Despite the nerves, Michael had an underlying excitement he couldn’t shake and knew he could do a good job. Around 3 months into the role, Michael was awarded a Chef’s Hat by the AGFG.

Reasons to love it

Michael’s favourite thing about being a chef is the creative freedom he has and the way he can express himself and who he is on the plate. Past seasonal dishes have included lemon myrtle roasted fair game wild venison loin, with a celeriac & carool coffee custard and a rabbit tortellini with braised white beans and puffed pearl barley.

“I’m now known for some very creative dishes with some great flavour combinations and textures that are easy to execute,” says Michael. Notably, he also has a Northern territory crocodile schnitzel with fingerlime aioli.

In his career so far, Michael recalls working with the well-known chef, Colin Fassnidge, whilst working at Peppers. Together, they have hosted lunch and sharing the common ground of a Celtic heritage and similar approach in their cooking style, they had a lot of fun along the way. Though the pressure can deter some people, Michael finds that it helps keep him focused. He loves the variety and meeting new people. Michael Lee has had the opportunity to cook for a number of celebrity artists, including Snoop Dogg, Stormsy, The Cure and Michael Bolton.

Local partnerships

Michael counts himself lucky to live in the Tweed area of Northern New South Wales. “Here I get access to some amazing, beautiful and unique ingredients and a great relationship with all my suppliers.”

The area’s unique landcsapes and environmental elements, including the Northern Rivers volcanic-rich soils and stunning beaches, enable farms to produce high quality ingredients. As well as sourcing locally, Michael’s team also grows a mix of fruit, vegetables, herbs and flowers at the restaurant, enabling some interesting flavour combinations. Changing the menu according to season means that flavours vary and works out more favourably in terms of the environment and costs.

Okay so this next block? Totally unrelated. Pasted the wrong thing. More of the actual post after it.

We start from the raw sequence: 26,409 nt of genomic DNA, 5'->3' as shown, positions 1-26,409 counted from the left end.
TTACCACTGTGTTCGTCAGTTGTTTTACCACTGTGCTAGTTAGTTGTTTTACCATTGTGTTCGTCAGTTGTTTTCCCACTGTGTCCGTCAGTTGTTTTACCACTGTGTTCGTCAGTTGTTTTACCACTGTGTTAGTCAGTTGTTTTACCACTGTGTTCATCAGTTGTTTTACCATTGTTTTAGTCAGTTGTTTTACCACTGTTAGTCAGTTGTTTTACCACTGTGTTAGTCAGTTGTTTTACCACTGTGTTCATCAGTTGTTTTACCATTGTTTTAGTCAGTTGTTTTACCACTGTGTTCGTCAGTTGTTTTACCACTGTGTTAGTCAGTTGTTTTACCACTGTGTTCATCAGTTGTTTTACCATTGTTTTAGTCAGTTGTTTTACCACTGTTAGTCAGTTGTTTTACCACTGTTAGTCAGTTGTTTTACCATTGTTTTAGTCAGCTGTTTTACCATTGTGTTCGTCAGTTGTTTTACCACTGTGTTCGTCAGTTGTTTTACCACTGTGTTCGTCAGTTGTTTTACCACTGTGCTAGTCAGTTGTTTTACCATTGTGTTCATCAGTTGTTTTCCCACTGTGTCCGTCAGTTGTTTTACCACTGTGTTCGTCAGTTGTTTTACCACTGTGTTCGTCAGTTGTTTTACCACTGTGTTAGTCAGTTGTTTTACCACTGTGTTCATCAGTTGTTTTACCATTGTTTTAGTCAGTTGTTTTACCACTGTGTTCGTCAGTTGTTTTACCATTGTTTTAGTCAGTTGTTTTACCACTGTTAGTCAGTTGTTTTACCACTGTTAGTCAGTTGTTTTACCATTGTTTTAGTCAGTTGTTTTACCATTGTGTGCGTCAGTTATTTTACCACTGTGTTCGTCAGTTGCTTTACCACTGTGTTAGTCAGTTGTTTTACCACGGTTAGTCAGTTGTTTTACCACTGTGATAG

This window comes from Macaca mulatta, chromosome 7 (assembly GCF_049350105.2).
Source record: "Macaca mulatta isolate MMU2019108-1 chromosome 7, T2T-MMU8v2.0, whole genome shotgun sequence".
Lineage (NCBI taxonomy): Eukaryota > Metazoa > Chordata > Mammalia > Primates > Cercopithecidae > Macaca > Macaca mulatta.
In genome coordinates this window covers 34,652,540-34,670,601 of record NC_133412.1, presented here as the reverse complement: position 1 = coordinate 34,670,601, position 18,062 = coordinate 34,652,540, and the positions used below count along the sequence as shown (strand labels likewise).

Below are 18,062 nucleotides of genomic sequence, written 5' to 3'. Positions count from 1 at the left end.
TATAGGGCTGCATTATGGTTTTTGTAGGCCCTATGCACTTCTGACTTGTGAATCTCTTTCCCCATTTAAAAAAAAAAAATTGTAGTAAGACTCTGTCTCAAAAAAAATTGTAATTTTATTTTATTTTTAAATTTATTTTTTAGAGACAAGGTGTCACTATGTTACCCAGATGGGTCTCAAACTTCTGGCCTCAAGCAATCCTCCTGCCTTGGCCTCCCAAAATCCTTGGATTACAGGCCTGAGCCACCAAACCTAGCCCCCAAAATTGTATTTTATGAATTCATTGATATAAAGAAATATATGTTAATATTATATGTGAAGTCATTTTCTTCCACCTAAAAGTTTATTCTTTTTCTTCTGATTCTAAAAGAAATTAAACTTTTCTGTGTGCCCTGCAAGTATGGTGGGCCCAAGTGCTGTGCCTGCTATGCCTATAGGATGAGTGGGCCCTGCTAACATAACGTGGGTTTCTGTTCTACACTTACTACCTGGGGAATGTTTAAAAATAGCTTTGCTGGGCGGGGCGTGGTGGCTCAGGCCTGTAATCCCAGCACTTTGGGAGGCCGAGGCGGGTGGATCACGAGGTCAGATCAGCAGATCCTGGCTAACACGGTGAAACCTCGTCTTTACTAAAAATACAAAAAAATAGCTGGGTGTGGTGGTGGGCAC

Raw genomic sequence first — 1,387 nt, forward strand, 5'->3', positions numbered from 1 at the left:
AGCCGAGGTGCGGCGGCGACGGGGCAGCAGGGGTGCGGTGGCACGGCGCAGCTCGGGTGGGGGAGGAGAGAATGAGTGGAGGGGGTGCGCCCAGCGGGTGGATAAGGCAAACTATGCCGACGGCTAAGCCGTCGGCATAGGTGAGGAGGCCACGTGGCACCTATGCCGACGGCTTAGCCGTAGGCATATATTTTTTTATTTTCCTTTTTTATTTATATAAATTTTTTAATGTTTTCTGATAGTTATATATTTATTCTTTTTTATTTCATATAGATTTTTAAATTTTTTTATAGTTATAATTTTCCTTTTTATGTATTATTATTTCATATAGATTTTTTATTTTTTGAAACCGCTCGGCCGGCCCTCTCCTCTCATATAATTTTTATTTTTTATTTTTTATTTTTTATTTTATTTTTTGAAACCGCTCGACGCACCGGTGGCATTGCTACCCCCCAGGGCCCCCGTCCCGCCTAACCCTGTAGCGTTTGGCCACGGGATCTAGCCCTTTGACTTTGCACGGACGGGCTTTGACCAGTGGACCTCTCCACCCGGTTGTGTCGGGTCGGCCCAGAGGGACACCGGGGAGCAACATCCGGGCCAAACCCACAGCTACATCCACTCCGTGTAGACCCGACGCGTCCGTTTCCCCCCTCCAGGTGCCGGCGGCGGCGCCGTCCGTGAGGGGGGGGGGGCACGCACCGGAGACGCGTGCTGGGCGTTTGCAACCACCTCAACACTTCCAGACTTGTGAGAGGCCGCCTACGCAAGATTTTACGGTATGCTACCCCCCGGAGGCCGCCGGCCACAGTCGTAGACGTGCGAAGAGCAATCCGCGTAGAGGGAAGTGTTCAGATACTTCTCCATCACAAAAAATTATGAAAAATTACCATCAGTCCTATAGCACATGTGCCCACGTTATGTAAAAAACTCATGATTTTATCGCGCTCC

“As chefs, we have to be responsible for produce we use and the environmental footprint we leave behind.”

Fermented beetroot seaweed hazelnut

Handling pressure

Michael believes it’s essential to have a solid plan or structure, which includes details on how to prep and execute service among the team. He has a structure he implements at every restaurant he has worked at, which helps maximise productivity among his team and helps to reduce stress on himself.

Not overthinking the processes and demands required to get the job done helps, too.

“The ability to laugh and communicate with your team is also important.”

In his downtime, Michael focuses on his 3 children, plays music and writes to help him destress.

Advice to new chefs

The advice Michael has for new chefs is simple: Read. A lot. Chefs also need to practise and don’t be afraid of making mistakes and learning from them.

Watch what other experienced chefs do, how they set up, approach their workload and execute it. “It’s amazing how fast a young chef can progress by doing this and I always encourage them,” he says. “The key is attitude – have a positive one, turn up on time and that’s all any chef can ask.

Michael finds his customer feedback humbling and privileged to be able to do his work and make people happy to eat his creations. It’s this positive feedback that makes Michael want to continue trying new ingredients and making his food better.

“We have many new customers, but also some loyal locals so I always try to keep it interesting for them and introduce new ingredients they have never tried before.”